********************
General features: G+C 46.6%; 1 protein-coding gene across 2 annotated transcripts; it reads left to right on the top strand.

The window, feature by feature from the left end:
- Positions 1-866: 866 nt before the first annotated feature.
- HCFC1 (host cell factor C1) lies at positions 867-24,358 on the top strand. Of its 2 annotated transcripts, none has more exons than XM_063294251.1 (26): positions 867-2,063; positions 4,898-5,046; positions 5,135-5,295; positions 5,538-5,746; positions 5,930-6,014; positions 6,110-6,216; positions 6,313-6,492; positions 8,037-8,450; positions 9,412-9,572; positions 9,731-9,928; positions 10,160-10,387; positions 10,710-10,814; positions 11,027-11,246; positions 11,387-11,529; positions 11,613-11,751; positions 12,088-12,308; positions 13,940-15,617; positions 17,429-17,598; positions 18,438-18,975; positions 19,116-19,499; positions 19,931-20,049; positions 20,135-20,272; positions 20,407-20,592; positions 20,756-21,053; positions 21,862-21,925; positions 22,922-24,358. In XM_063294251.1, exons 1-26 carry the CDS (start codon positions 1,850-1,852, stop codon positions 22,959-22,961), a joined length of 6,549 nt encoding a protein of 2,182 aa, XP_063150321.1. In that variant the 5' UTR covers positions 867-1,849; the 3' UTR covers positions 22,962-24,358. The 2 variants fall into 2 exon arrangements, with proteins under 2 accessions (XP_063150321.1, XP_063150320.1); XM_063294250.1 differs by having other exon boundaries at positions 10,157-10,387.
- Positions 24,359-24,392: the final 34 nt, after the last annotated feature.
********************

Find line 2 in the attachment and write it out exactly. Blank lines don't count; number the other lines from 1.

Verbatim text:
The window, feature by feature from the left end: